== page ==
JOPLIN, Mo. —
Things are looking up on Marigold Drive in a subdivision northwest of Joplin.
It’s now home to the Harper triplets, born May 17, 2011, at Freeman Hospital West to Jayme and Chris Harper.
Because they were born eight weeks early, the three faced many long-term health problems.
But it also meant they escaped the EF-5 tornado that bore down on their Jackson Avenue home on May 22 and leveled it, scattering cribs, diapers and new clothes they never had the chance to wear.
Addison, the feisty one at 1.13 pounds, was born first, followed by Lauren, the more laid-back of the three, weighing 2.2 pounds. Reagan, the last to make an appearance, was the biggest at 3.11 pounds.
Joplin’s Ronald McDonald House would become home for the parents for several weeks until they could find and purchase the home on Marigold Drive. It would be months before they would all sleep under its roof for the first time.
In early July, Reagan was the first to leave Freeman, weighing 6.9 pounds. Addison was next on Aug. 11, weighing 5.7 pounds. But Lauren required multiple surgeries at Children’s Mercy Hospital in Kansas City to correct a congenital heart condition, and she wouldn’t come home for good until December.
In the past year, the triplets did what all babies do: They grew, they cut teeth, they began making sounds.
They also did things most babies don’t: They made weekly trips to Kansas City and Springfield to see medical specialists. Their parents keep a three-ring binder of details related to their care, their medications and their appointments. It is now an inch thick.
They all had speech and physical therapy; Lauren relied on a pacemaker and a feeding tube.
Given their most unusual first year, it was fitting that on Thursday, the triplets celebrated their first birthday in a most unusual way. The family members made the rounds to Health Essentials, a medical supply company they came to rely on for their daily needs; the Neonatal Intensive Care Unit at Freeman, where the babies spent months in recovery; and the Ronald McDonald House.
“You get to know them so well,” Jayme Harper said of those who have helped the family. “They became an extended part of us, and we wanted to show everyone how much the girls have grown and to tell them how much we appreciate all they’ve done for us.”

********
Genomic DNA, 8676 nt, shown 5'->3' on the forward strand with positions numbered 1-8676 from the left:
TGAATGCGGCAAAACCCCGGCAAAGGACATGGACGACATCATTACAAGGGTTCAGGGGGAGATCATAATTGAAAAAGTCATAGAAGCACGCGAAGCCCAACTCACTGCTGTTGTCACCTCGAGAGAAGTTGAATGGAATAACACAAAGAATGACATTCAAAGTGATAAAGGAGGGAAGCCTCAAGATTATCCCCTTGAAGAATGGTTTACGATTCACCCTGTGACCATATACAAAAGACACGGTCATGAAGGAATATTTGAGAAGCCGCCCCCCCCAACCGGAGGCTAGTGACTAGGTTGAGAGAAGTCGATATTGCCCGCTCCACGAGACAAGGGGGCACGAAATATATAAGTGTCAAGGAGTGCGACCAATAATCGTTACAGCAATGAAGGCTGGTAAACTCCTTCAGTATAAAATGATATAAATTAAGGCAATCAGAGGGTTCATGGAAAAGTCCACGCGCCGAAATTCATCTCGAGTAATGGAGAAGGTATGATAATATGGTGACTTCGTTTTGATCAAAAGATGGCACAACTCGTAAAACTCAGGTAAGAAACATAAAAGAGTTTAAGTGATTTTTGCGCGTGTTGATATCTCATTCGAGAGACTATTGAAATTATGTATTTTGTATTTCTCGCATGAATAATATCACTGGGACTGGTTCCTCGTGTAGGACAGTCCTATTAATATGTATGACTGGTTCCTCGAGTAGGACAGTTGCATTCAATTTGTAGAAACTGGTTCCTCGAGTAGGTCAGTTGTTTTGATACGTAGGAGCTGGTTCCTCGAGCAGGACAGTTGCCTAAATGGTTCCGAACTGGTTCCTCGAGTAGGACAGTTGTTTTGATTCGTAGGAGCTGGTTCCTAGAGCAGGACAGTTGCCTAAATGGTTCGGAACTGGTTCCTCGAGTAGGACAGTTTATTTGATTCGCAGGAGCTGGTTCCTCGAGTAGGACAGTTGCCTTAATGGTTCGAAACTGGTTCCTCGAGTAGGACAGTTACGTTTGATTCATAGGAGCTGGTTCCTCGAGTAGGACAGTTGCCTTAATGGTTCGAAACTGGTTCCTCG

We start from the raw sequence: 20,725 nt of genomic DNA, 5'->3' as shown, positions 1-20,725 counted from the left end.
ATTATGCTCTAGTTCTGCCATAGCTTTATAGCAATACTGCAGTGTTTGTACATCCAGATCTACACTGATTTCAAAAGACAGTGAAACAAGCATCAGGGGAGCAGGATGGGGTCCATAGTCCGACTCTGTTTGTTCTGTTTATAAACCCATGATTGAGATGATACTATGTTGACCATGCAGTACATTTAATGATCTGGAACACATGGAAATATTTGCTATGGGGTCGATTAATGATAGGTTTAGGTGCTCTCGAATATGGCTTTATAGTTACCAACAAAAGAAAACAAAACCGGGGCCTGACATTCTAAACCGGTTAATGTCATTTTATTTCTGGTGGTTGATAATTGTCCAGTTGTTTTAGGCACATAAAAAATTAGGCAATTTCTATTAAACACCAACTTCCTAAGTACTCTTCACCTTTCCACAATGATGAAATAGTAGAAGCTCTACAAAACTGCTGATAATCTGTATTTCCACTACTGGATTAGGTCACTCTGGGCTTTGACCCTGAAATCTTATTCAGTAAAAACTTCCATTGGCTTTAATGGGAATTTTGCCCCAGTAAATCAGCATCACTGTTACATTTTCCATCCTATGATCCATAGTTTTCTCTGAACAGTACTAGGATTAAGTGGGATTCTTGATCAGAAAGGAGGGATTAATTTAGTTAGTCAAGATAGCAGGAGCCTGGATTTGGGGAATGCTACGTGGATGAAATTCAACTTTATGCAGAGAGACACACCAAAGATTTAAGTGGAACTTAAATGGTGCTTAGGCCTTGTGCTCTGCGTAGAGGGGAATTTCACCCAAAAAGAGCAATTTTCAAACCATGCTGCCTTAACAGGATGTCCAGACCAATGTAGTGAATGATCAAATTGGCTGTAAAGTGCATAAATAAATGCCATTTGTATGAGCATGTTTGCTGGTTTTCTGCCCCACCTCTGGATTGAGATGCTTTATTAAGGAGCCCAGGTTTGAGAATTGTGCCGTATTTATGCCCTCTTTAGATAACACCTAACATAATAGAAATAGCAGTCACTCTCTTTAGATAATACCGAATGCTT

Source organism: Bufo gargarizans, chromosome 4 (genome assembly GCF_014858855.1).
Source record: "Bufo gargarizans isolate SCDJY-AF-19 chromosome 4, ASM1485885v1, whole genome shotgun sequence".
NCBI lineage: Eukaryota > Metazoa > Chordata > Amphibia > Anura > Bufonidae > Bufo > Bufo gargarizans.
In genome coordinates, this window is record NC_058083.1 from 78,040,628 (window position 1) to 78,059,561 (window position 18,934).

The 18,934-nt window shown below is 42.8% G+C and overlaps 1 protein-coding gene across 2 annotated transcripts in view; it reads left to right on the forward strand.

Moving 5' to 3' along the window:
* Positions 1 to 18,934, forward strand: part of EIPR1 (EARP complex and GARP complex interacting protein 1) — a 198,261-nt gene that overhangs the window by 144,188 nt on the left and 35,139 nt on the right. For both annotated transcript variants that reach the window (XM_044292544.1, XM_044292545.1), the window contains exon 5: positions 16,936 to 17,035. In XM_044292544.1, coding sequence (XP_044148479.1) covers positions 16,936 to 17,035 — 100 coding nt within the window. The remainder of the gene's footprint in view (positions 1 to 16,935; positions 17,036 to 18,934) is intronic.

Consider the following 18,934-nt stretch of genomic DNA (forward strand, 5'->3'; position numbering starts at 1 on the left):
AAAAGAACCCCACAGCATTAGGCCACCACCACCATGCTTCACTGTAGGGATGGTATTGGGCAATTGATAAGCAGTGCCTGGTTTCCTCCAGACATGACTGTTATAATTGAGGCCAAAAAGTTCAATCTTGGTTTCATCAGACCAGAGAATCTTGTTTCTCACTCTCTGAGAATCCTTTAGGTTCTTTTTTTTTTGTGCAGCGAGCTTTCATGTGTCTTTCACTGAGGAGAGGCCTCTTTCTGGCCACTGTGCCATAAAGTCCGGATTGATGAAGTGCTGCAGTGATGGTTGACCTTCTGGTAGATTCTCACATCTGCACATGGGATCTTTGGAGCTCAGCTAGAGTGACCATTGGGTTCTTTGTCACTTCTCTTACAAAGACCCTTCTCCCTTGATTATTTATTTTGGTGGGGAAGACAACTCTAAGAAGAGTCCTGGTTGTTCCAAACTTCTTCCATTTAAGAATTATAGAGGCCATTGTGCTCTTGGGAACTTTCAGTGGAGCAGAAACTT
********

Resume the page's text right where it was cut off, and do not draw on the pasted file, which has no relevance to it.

And then the girls returned home to a birthday present like no other: Joplin Pool & Spa installed an 18-foot-round, above-ground pool in the family’s backyard to accommodate the triplets’ ongoing physical therapy needs.
In visiting with corporate officials last fall, Joplin Pool & Spa salesman Jeffrey Campbell let it be known that he wanted to help the community in some way.
“I told them there’s going to be a story that comes along, and I told them when it does, we’d like to do a pool for them,” he said.
The company agreed.
This spring, Campbell got a call from Jayme Harper, who wanted to know how much pools cost.
“Addison and Lauren have physical therapy each week, and their therapist recommended water,” she said. “Addison has a lot of stiffness, and Lauren was in the hospital bed so long, she doesn’t have the muscle strength she needs.”
When Campbell learned of the circumstances, he knew immediately this was the family he was looking for.
“When we visited, she went through some of the trials and tribulations of the past year,” he said. “I told that to our manufacturer and got a response back almost immediately. We just took it from there.”
Joplin Pool & Spa worked with the Harpers to select what would best fit their needs and space, and Campbell arranged for Carl Junction firefighters to help with the installation.
The complete price tag, which would have been $6,595 for the installed pool, was waived.
“We’re always looking for opportunities to invest time and our ability to help in the community,” Campbell said. “When this particular situation presented itself, it was a perfect opportunity to not only help the parents a little, but also to give the girls something they truly did need to allow them to be closer to home and their comfort zone during their therapy.”
Jayme Harper picked out colorful swimsuits for Reagan, who now weighs 21 pounds, Addison, now 16.10 pounds, and Lauren, who weighs 16.4 pounds.
“I write all their milestones on the calendar; that’s also where I write all our appointments,” their mother said. “Not living at Children’s Mercy is our biggest accomplishment for the past year. We went from six appointments a month to only two or three.”
‘So very lucky’
ON SATURDAY, the Harper triplets will be treated to a birthday party with family and friends, but doing so will require three different cakes.